Yale grad students approaching fall interview season hope to be dressed to impress, but potential sartorial snafus abound. Should they dress for the job they have or the job they want? Wear nude tights or show leg? And really, how short is too short?

They need not despair — not while Mary Anne Lewis GRD ’14, a Yale Career Services fellow, is policing the streets of the Elm City, cracking down on workwear faux pas. Her uniform? A fluttery blue silk frock and black high-heeled booties (this unabashedly preppy WEEKEND blogger needs no invitation to raid her closet).

Lewis organized a crash course in professional dress at two Chapel Street retailers, Tracy b. and Raggs, last Thursday night, giving the 25 grad students in attendance tips on Style 101 as they sipped white wine and noshed on red velvet cupcakes.

Your WEEKEND blogger was on the scene — and in a sharply observant mood.The crowd inside Tracy b. could have composed a hit-or-miss spread in a celebrity tabloid. Drawn by Yale-only discounts, campus fashionistas clad in BCBG and Parisian labels rummaged through the racks for stylish steals alongside their less sartorially-inclined peers, such as one who told me she was “stymied” by the concept of a collared button-down shirt. She clutched her neck as she spoke, mimicking the suffocating effect of a starchy blouse.

She was not alone in her confusion. Even a Yale post-postdoc would be daunted by the task of transforming the most confused of those seeking Lewis’ advice. They owned orthopedic shoes, ill-fitting suit jackets roomy enough for two and shudder cable-knit twinsets. The mere mention of the term “business casual” might plunge them into a panic.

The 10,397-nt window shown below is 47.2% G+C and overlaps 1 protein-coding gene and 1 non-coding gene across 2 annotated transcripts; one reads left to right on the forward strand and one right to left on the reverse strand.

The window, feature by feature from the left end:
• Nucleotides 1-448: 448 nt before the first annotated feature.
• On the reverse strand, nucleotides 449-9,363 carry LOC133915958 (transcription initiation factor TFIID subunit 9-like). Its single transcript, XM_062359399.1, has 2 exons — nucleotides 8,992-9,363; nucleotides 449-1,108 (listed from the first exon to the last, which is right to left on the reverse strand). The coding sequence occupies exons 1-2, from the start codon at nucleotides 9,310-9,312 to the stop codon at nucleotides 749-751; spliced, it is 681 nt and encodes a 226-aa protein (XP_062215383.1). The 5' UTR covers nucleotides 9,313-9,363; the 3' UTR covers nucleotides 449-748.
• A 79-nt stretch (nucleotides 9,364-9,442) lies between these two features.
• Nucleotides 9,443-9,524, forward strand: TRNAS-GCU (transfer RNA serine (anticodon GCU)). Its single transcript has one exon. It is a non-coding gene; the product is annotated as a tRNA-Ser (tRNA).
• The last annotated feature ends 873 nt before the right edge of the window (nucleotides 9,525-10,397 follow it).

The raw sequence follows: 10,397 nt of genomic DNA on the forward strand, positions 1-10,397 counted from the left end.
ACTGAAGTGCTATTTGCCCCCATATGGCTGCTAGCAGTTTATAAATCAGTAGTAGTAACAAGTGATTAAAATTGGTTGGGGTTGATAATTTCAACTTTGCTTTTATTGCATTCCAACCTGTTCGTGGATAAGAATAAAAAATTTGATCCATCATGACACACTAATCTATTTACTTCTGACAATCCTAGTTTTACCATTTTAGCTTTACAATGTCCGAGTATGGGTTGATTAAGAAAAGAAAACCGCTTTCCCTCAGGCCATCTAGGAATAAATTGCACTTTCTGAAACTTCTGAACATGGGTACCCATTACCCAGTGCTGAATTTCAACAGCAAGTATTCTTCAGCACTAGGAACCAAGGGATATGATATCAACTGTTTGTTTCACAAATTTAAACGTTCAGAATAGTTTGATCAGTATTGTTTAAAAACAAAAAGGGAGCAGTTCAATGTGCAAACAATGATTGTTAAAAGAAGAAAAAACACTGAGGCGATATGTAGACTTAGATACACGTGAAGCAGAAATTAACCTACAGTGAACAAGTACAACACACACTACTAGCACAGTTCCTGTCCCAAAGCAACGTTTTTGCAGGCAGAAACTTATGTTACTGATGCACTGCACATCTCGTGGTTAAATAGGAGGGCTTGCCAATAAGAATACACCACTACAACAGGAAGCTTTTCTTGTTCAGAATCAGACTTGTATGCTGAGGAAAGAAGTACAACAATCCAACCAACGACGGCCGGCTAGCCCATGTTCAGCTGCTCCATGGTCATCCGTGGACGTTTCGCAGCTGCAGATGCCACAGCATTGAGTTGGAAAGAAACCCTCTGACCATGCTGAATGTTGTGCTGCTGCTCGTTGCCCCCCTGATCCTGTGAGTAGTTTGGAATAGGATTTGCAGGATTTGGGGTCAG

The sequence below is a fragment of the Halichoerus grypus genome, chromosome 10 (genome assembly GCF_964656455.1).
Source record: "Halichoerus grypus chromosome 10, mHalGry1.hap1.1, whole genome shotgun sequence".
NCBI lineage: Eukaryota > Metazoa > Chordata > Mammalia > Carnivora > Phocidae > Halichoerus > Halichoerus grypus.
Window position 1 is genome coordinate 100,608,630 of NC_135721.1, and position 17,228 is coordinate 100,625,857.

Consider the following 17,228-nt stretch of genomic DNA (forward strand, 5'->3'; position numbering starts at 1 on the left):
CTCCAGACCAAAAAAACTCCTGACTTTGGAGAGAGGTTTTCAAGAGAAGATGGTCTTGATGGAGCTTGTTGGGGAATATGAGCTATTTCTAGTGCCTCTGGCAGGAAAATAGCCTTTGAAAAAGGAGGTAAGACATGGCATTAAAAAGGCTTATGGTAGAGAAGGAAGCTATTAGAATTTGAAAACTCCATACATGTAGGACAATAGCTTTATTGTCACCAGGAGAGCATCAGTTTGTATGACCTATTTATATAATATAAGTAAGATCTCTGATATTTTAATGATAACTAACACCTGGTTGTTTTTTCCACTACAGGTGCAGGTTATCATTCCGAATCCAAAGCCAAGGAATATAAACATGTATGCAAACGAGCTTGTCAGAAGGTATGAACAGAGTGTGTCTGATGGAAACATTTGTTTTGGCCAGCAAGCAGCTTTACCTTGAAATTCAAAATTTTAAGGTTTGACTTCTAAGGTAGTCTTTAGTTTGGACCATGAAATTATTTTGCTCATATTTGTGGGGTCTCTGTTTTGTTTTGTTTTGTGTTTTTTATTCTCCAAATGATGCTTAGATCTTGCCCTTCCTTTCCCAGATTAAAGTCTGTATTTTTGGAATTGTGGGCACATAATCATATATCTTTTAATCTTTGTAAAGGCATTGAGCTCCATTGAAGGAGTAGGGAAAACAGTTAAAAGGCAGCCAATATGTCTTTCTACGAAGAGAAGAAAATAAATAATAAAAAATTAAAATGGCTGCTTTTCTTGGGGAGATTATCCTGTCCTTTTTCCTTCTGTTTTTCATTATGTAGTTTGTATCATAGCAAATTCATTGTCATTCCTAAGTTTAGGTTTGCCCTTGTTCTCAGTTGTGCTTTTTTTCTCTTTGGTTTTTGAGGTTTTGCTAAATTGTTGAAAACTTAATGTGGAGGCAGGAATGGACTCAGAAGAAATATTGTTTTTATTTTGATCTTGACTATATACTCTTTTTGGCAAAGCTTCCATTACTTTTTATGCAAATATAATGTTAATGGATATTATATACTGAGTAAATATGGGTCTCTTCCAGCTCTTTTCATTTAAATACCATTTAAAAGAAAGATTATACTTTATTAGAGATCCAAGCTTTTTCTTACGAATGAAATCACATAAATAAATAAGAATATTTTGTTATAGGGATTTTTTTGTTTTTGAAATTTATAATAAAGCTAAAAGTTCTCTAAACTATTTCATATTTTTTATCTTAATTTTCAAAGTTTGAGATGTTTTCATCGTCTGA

“I mean, can you or can’t you wear jeans?” asked Michael Giannetto GRD ’16, as he emerged from the dressing room of Raggs, dapper in a crisp black suit and shined leather shoes.

It was a job for a professional — and Tracy Bonosconi, owner of Tracy b., stepped up to the plate. She laid down some indisputable ground rules: just say no to “hospital” green and “Halloween” orange.

I subtly loosened the scarf draped around my neck, which so happened to be said shade of pumpkin. Quelle horreur — I was one of them? The sales associate looked me up and down. “I like your glasses,” she said of my oversized cheetah-print frames, as if they were the single redeeming quality of my outfit, a lonely cry for help. She kindly insisted that I sign up for their raffle, even though I wasn’t a grad student. Regardless, it seemed that my case was desperate that I could use an all-expense-paid wardrobe makeover a la TLC’s “What Not to Wear.”

The sales associates gushed about Katharine Hepburn, little-known designers and the merits of cufflinks, tossing around terms like “statement pieces,” “minimalism” and “wearability” (is that a word?). It’s a parlance particular to commercial retail. I am by no means fluent, though I have watched enough seasons of “Project Runway” to place into at least L3.

But while it’s easy to follow those by-the-book maxims, store owners said the best professional wardrobes reflect personal style. Lewis told me her favorite workwear items are ankle-length cigarette slacks paired with a unique heel. Alark Saxena GRD ’13 has a penchant for pop-color ties. Kristin Graves GRD ’14 likes vintage items, but calls herself “a bit of a brand whore.”

Perhaps some things can’t be taught.